Angry Birds maker to cut up to 40% of workforce

The company says that it will focus on its games, media, and consumer products divisions and needs to be more "agile" as it looks to improve its financial position.

Don Reisinger
Former CNET contributor Don Reisinger is a technology columnist who has covered everything from HDTVs to computers to Flowbee Haircut Systems. Besides his work with CNET, Don's work has been featured in a variety of other publications including PC World and a host of Ziff-Davis publications.
Don Reisinger
3 min read

Angry Birds 2 is performing well, but Rovio still needs to cut its workforce. Rovio

The maker of the wildly popular Angry Birds franchise is again looking to cut its staff as it tries to focus on divisions that make more cash.

Rovio will cut "redundancies" in its workforce, the company announced on Wednesday. Rovio says it will soon enter into negotiations with employees to sever ties and could cut as many as 260 employees from its current workforce of 670 people. The reduction represents approximately 39 percent of its global workforce.

"Rovio's growth and eagerness to explore new business opportunities over the past few years has been exceptional," Rovio CEO Pekka Rantala said in a statement on Wednesday. "As a result, we did too many things. In our current financial condition we must now put focus on where we are at our best: in creating magnificent gaming experiences, in producing an amazing animation movie and in delighting our fans with great products."

Rovio shot to prominence in 2009 with the release of the Angry Birds app for mobile devices. The game, which is still one of the most popular in the mobile world, allows gamers to slingshot birds at pigs, tearing down structures along the way. The Angry Birds success prompted Rovio to double down on the franchise, launching Angry Birds Seasons in 2010; Angry Birds Rio in 2011; Angry Birds Space, Angry Birds Star Wars and Bad Piggies in 2012; Angry Birds Friends, Angry Birds Star Wars II and Angry Birds Go in 2013; and Angry Birds Epic, Angry Birds Stella and Angry Birds Transformers in 2014.

Rovio launched the official successor to Angry Birds, called Angry Birds 2, in July. The company says that game has tallied over 50 million downloads across the platforms it's available on, including iOS and Android.

As Rovio's success in gaming grew, the company became bloated. The company started to sell a wide range of goods, including plush toys, soft drinks and candy. The company even started its own cartoon channel and a film studio.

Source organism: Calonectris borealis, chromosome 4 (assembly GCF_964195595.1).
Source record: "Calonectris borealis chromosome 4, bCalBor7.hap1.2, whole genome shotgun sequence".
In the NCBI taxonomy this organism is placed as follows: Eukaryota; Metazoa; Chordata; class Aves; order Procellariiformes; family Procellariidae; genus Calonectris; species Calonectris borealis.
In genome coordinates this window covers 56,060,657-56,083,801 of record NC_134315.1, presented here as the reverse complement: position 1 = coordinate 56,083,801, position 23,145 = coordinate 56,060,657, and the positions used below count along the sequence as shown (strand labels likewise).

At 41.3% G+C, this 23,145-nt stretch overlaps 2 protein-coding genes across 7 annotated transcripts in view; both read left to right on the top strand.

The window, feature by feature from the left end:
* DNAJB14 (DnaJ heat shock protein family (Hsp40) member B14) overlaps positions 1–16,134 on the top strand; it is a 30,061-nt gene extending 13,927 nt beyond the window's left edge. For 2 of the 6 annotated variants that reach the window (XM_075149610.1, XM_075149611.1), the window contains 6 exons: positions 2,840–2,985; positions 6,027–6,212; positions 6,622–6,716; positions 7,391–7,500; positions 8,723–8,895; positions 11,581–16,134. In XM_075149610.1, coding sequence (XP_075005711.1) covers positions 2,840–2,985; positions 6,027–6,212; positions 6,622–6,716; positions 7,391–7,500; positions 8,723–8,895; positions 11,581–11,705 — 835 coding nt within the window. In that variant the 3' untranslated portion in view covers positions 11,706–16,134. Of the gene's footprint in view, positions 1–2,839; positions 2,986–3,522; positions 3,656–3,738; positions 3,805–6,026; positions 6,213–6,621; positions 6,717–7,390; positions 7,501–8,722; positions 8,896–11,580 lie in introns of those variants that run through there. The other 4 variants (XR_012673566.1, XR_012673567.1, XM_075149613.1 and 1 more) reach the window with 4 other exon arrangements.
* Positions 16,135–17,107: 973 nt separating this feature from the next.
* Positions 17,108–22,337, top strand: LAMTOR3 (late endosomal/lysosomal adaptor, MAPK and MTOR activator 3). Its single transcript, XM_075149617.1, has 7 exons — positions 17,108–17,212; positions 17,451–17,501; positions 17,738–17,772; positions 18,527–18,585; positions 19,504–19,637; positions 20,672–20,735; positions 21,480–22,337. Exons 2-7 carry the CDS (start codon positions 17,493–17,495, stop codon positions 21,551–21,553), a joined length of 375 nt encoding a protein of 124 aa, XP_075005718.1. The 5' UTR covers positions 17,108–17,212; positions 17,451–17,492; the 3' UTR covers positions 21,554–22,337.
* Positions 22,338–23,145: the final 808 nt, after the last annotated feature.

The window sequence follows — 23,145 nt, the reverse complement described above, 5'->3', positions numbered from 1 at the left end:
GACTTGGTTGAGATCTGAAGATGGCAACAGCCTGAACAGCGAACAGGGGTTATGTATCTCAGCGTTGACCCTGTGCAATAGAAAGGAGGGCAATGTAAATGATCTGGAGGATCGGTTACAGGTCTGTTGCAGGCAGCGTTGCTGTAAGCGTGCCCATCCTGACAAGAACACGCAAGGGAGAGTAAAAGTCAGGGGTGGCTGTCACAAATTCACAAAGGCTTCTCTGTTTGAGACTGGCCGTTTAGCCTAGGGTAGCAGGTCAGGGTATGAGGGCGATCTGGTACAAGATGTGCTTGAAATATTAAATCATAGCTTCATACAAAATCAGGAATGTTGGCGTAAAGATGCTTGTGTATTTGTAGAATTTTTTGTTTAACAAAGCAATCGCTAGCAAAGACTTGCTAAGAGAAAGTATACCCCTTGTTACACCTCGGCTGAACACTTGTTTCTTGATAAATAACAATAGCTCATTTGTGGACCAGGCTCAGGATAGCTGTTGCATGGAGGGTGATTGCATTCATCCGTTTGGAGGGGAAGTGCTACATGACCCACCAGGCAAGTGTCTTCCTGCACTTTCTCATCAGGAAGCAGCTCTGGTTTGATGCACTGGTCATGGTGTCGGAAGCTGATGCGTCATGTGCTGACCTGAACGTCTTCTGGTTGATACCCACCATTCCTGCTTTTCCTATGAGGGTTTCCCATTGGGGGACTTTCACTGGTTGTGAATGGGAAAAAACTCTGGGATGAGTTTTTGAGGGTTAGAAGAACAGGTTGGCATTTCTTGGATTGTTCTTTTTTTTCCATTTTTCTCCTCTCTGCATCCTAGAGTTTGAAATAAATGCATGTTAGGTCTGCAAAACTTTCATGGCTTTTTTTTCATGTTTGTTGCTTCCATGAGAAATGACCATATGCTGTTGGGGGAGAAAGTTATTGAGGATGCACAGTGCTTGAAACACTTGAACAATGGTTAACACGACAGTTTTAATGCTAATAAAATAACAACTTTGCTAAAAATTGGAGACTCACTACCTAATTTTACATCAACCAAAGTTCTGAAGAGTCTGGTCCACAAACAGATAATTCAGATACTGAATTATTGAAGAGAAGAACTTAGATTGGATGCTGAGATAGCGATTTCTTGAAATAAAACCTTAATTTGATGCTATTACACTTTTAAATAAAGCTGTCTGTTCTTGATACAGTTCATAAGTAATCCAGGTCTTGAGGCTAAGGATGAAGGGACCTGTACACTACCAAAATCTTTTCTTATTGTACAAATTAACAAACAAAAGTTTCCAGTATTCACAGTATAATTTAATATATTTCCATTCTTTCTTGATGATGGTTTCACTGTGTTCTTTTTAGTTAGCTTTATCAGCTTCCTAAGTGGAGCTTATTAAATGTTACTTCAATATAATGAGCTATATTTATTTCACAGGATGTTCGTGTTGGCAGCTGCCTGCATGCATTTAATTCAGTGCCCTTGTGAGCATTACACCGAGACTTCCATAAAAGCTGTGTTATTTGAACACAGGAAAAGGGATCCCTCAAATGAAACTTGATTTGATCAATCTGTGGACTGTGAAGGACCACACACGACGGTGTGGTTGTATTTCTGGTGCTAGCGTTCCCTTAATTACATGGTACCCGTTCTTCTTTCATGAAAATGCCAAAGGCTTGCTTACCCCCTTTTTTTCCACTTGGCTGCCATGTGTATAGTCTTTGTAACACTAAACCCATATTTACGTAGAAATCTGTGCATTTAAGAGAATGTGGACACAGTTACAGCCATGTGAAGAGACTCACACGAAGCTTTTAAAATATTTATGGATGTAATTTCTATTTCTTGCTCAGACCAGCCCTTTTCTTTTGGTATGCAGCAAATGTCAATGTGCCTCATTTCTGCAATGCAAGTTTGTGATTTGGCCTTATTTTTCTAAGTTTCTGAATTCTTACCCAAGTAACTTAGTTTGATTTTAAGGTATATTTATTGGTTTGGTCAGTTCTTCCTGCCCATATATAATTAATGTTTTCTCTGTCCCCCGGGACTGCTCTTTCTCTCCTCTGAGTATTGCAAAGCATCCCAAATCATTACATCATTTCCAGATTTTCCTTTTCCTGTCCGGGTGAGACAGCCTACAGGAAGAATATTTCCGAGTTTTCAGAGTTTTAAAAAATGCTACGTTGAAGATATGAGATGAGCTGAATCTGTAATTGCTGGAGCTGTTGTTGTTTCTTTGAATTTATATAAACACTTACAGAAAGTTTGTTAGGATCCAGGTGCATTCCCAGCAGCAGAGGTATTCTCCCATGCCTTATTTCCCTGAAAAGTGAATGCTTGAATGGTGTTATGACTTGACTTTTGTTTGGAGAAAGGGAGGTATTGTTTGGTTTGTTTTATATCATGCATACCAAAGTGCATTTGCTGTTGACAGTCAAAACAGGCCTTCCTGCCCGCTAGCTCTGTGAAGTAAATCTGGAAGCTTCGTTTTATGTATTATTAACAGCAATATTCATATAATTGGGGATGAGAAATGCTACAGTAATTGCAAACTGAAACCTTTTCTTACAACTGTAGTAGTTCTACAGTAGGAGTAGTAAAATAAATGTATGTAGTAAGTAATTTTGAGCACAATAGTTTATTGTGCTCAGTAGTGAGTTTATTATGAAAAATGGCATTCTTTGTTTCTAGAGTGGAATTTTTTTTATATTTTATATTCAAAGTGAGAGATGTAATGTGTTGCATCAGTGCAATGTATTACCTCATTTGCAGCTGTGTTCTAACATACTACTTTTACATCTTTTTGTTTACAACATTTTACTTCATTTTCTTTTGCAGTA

In March, Rovio released its financial earnings, revealing that its heavy focus on consumer goods had proven to be a mistake. The company's "consumer products" category saw revenue fall from 73.1 million euros ($83.4 million) in 2013 to 41.4 million in 2014. Rovio's core games business was able to generate 110.7 million euros in revenue, up from 95.2 million euros in 2013. Rovio said little about the decline in its consumer products business at the time, saying only that it was "not a satisfactory year."

Although things appeared to be going well in the company's other categories, Rovio said on Wednesday that its layoffs will be spread across its games, media, and consumer products categories. The company's film studio, which is producing The Angry Birds Movie, will be the only area not affected by the layoffs. The film is set for a global premiere in May 2016. The computer-animated action comedy, which is being distributed by Columbia Pictures, will star actors Jason Sudeikis, Josh Gad and Peter Dinklage.

A Rovio spokeswoman confirmed that the movie business will be unaffected by the layoffs, saying that the film is "going strong and outside the scope" of the layoffs.

Rovio's layoffs announcement is the company's second in as many years. In December, it announced that it would lay off 110 employees and shutter a game development studio in Tampere, Finland, as part of a reorganization.